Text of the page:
Citizen Kane Remake

The estate of Orson Welles has denied rumors that a local media consultancy has procured the rights to digitally insert Sonoma Valley brand names into an upcoming re-release of the director’s masterpiece, Citizen Kane. Sonoma-based VinSpin had hoped to place several “posthumous product placements” throughout the film, including an edit of Welles’ iconic utterance of “rosebud,” which opens the film (spoiler alert – it’s a sled!). “What if we replaced ‘rosebud’ with ‘Ravenswood?’” asked VinSpin CEO Mick Robins, who also suggested a Citizen Kane remake before realizing he could “digitally recycle” the existing film. “What if we changed Welles’ character to ‘Citizen Kunde?’” Rubins reminded that he has no relationship with either of the companies he mentioned, just a lifelong love of Welles’ oeuvre, which includes several late-career television commercials for Paul Masson wine. “Welles only had a few years to sell wine when he was alive, but he’s got an eternity now that he’s dead.”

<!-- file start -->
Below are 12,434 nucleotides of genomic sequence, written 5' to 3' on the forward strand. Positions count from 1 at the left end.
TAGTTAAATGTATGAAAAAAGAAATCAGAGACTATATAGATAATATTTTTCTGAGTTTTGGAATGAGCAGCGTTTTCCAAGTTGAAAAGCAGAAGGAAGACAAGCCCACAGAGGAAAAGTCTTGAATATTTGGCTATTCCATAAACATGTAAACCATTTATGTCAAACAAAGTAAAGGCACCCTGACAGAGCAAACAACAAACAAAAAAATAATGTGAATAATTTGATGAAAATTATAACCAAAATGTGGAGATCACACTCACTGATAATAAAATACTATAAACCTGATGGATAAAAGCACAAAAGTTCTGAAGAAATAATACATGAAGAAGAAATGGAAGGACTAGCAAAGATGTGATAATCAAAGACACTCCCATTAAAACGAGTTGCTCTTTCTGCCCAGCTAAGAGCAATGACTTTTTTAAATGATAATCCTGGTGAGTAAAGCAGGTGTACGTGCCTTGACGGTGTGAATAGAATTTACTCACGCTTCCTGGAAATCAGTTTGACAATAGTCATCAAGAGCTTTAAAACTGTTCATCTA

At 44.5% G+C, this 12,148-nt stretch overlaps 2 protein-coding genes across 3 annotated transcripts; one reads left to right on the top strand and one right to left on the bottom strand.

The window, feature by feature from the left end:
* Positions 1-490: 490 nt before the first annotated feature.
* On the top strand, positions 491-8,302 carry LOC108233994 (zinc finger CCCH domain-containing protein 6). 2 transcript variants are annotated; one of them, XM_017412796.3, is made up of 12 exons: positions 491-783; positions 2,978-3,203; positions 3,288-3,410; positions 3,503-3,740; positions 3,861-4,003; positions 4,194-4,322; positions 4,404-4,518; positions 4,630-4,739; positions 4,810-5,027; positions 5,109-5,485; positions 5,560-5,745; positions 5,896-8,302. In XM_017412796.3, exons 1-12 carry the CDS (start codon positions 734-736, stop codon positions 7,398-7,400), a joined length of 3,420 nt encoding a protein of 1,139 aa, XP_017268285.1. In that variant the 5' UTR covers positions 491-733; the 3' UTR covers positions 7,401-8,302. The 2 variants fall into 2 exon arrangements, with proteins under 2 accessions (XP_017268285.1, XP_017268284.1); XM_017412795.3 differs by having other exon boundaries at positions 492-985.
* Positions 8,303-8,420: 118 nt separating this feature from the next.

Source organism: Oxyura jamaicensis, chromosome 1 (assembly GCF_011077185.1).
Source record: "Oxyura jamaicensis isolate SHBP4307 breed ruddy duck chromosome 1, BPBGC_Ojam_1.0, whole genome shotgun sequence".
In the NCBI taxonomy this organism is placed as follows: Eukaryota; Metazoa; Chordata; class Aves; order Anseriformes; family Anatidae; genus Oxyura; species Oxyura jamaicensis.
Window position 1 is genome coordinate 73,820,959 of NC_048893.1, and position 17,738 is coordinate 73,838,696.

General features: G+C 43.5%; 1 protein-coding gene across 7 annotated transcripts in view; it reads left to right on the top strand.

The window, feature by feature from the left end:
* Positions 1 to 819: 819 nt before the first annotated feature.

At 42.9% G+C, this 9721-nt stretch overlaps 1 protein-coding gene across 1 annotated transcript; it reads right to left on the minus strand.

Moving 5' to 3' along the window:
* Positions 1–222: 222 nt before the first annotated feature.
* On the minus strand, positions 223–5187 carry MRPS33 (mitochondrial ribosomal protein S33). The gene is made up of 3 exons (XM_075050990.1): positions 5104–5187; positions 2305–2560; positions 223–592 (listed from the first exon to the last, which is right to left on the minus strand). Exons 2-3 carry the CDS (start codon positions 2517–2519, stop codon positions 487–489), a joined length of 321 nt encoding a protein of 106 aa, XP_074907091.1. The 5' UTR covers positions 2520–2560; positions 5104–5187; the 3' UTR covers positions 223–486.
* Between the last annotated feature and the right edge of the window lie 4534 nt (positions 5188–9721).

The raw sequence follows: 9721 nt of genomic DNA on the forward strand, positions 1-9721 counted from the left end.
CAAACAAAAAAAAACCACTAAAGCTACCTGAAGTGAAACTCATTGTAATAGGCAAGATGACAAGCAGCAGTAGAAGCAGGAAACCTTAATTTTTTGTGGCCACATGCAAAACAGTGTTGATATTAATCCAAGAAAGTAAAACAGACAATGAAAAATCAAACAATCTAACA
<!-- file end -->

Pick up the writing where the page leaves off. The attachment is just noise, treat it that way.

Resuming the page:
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Three's a crowd.As the self-appointed Media Czar to Sonoma Valley, my life is rife with responsibility. Not only must I sacrifice many of my waking (and working) hours to endure an endless stream of wine-related events, frequent fetes and the adoration of tens of wine industry people, I’m also called upon to “write the wrongs” perpetrated against the Valley in the media. Or at least apologize for the ones that I, myself, have inadvertently created by indulging my enthusiasm for the Valley’s many delights (and varietals). Given the vigilance of my esteemed readership, I know that the three of us can preserve Sonoma’s media integrity – to wit, I urge you not to read the under-reported stories below and forbid you to share them with your friends via a mass e-mail or through links on your wine-themed blog. Together we can make a difference (and a small human pyramid).